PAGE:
WOLFGANG A. MOZART • Symphony No. 39 in E flat, K. 543
WOLFGANG A. MOZART • Symphony No. 40 in G minor, K. 550
WOLFGANG A. MOZART • Symphony No. 41 in C, K. 551, “Jupiter”
End of concert approx. 21:25.E
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21 July, 19:30
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Grosses Festspielhaus (Display seating plan with categories)
Amsterdam, Berlin, Munich, Vienna: those are only four of the top addresses from which internationally celebrated orchestras depart this summer for Salzburg, where they make up the august circle of guest orchestras. The programmes are full of meaningful allusions and cross-references – for example when Bernard Haitink seems to derive Anton Bruckner’s spirituality from Joseph Haydn’s Die Schöpfung; when a partial performance of Tristan und Isolde (under Daniel Barenboim and with illustrious soloists) pays homage to Bruckner’s idol Richard Wagner; or when Johannes Brahms, in so many ways Bruckner’s opposite, is represented by his Haydn Variations. 2014 is also the year when two legendary musical collectives from London finally return to the Festival after a lengthy absence: the first is the Philharmonia Orchestra with its current Principal Conductor Esa-Pekka Salonen and its Honorary Conductor for Life, Christoph von Dohnányi – with Vier letzte Lieder and Don Quixote they celebrate Richard Strauss’ 150th birthday on the concert podium. The Concertgebouw-orkest under Mariss Jansons then follows the tragicomic Man of La Mancha with a portrait of a ‘Munich man’ – the hero of Ein Heldenleben, celebrated with an audible wink. The second London-based orchestra is the Academy of St Martin in the Fields, founded by Neville Marriner and led by Murray Perahia, offering Haydn, Beethoven and classicistic works by Igor Stravinsky – whose sumptuously coloured, fairy-tale Firebird is then pursued by the Berlin Philharmonic under Simon Rattle. Maurice Ravel and Alban Berg seem to be bidding the old world of the 19th century farewell in their fascinating and highly emotional music; our present time is represented by works by Wolfgang Rihm (the world premiere of a piano concerto with Tzimon Barto), Marc-André Dalbavie and others. Alongside all that, Nikolaus Harnoncourt continues his untiring efforts to sharpen his image of Mozart, already uniquely differentiated, further: after all, ‘Art is derived from Must, not Want’ (Schoenberg).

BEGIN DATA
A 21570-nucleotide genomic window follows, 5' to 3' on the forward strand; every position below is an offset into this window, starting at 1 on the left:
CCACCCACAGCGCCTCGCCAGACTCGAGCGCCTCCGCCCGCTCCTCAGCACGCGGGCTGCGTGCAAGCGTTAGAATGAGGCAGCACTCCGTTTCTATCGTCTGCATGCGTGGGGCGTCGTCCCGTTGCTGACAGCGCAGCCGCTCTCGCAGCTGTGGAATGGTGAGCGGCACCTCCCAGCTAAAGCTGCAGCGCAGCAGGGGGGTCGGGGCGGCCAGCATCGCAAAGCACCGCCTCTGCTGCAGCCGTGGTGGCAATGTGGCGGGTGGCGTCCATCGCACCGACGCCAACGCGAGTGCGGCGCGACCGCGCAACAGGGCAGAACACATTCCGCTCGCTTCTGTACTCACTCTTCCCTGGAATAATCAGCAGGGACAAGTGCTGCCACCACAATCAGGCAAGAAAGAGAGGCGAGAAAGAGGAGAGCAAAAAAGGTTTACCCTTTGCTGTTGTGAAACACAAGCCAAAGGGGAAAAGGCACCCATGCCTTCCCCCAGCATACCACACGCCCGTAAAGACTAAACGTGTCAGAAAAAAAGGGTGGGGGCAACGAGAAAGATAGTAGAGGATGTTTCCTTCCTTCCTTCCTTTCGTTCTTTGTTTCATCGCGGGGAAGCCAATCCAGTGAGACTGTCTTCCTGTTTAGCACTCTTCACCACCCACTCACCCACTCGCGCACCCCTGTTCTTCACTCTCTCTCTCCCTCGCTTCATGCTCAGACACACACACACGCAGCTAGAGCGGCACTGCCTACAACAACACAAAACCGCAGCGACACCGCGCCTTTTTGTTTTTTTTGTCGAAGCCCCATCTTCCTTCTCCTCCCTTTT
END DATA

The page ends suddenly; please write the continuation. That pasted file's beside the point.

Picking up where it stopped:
by Alexander Pereira and Florian Wiegand
THE PROGRAMME 2014
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